Ramon J. Canals, DMin, serves as ministerial secretary of the Ministerial Association, General Conference of Seventh-day Adventists, Silver Spring, Maryland, United States.

Hanging on one of the walls in my house is a beautiful nature scene with Psalm 46:10, which reads, “Be still, and know that I am God.” This is a daily reminder of the most important thing in my life—to know God. But it also reminds me that I must be still to know God, which is a tall order for me. How can I “be still” when there is so much to do? I can hear the phone ringing and pinging. I hear the notifications flooding in, followed by a text, a tweet, and the Facebook reminders that keep coming in.

In the busy, noisy, and crazy world we live in, it is increasingly challenging to be still.

I am a pastor like you and know from firsthand experience that we are some of the busiest professionals on the planet. And yet, I hear the voice of God through His Word saying to me, “Be still, and know Me. I want to have a personal, intimate relationship with you. You need to be still for our relationship to grow.” All too often, my reply is, “But God, I have so much to do. I have committees to run to, sermons to prepare, visits to make, appointments and deadlines to keep, projects to complete, emails to answer, phone calls to return. How can I find time to be still?”

No noise, no action?

The Word of God gently speaks to my heart, saying, “Be still.” God speaks to us in silence. But silence can make us uncomfortable. We feel lost if there is no noise, action, or direction. Is it God’s will for us to be constantly busy, running to and fro without pausing to spend time in communion with Him?

When we habituate ourselves to busyness, it becomes difficult to be still. Doing nothing seems to be a waste of time. We would not admit it, but often, we are afraid of silence. We feel that we must avoid silence. Yet it is during the silence that we position ourselves to hear the voice of God calling us to commune with Him.

Silence is the environment God designed for us to commune with Him. Author Ellen G. White writes, “An intensity such as never before was seen is taking possession of the world. In amusement, in moneymaking, in the contest for power, in the very struggle for existence, there is a terrible force that engrosses body and mind and soul. In the midst of this maddening rush, God is speaking. He bids us come apart and commune with Him. ‘Be still, and know that I am God.’ Psalm 46:10.”1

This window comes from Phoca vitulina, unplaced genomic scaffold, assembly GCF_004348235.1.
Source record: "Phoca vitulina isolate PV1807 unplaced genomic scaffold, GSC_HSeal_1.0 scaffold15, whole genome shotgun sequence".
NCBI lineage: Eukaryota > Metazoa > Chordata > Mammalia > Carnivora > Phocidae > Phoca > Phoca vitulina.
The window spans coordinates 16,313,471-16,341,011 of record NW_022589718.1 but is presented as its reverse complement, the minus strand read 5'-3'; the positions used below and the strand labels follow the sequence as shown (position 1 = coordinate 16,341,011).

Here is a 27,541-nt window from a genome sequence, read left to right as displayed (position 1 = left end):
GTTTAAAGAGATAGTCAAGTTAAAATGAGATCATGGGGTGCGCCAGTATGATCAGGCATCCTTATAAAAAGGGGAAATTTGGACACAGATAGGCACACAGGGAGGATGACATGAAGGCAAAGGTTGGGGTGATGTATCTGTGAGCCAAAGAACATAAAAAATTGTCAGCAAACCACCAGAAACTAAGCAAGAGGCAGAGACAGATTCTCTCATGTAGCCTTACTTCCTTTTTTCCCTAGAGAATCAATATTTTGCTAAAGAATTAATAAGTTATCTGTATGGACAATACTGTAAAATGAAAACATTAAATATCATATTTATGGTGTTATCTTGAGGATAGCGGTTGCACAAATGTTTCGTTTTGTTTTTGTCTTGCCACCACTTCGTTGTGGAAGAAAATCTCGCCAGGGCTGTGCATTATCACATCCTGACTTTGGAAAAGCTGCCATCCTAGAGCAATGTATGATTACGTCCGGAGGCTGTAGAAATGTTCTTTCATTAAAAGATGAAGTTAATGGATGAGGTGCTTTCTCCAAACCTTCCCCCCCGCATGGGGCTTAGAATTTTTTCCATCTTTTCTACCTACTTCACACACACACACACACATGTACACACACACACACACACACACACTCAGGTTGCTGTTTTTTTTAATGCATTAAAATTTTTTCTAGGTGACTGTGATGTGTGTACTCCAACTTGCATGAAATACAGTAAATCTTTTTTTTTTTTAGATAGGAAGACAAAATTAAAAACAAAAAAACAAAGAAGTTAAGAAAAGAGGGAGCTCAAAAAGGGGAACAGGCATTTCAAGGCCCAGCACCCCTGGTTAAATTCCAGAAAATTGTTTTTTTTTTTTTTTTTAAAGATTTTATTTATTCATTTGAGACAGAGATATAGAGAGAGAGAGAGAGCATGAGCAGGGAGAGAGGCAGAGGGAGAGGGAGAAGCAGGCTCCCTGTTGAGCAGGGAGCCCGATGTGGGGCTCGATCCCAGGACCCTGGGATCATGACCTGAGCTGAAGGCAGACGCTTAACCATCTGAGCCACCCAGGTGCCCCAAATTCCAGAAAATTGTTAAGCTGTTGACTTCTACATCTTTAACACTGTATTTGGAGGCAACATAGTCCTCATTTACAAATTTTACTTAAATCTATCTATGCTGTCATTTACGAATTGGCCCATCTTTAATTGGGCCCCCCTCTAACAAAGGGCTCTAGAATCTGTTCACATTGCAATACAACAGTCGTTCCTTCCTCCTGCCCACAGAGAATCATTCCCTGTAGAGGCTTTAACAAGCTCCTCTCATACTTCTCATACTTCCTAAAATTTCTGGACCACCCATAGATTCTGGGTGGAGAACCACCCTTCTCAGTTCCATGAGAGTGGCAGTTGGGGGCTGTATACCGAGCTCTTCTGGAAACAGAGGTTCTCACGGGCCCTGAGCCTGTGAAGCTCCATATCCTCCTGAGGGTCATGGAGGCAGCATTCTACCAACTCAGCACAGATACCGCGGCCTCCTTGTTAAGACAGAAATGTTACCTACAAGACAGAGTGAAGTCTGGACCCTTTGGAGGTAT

I was struck by the following statement which says that even during our devotional times, our minds are restless and do not enter into real communion with God. “Many, even in their seasons of devotion, fail of receiving the blessing of real communion with God. They are in too great haste. With hurried steps they press through the circle of Christ’s loving presence, pausing perhaps a moment within the sacred precincts, but not waiting for counsel. They have no time to remain with the divine Teacher. With their burdens they return to their work.

“These workers can never attain the highest success until they learn the secret of strength. They must give themselves time to think, to pray, to wait upon God for a renewal of physical, mental, and spiritual power. They need the uplifting influence of His Spirit. Receiving this, they will be quickened by fresh life. The wearied frame and tired brain will be refreshed, the burdened heart will be lightened.

“Not a pause for a moment in His presence, but personal contact with Christ, to sit down in companionship with Him—this is our need.”2

Pastor, God knows how busy you are. Nevertheless, He loves you so much that He invites you into a closer relationship with Him amid the silence. Be still, and know that He is God.


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Ramon J. Canals, DMin, serves as ministerial secretary of the Ministerial Association, General Conference of Seventh-day Adventists, Silver Spring, Maryland, United States.

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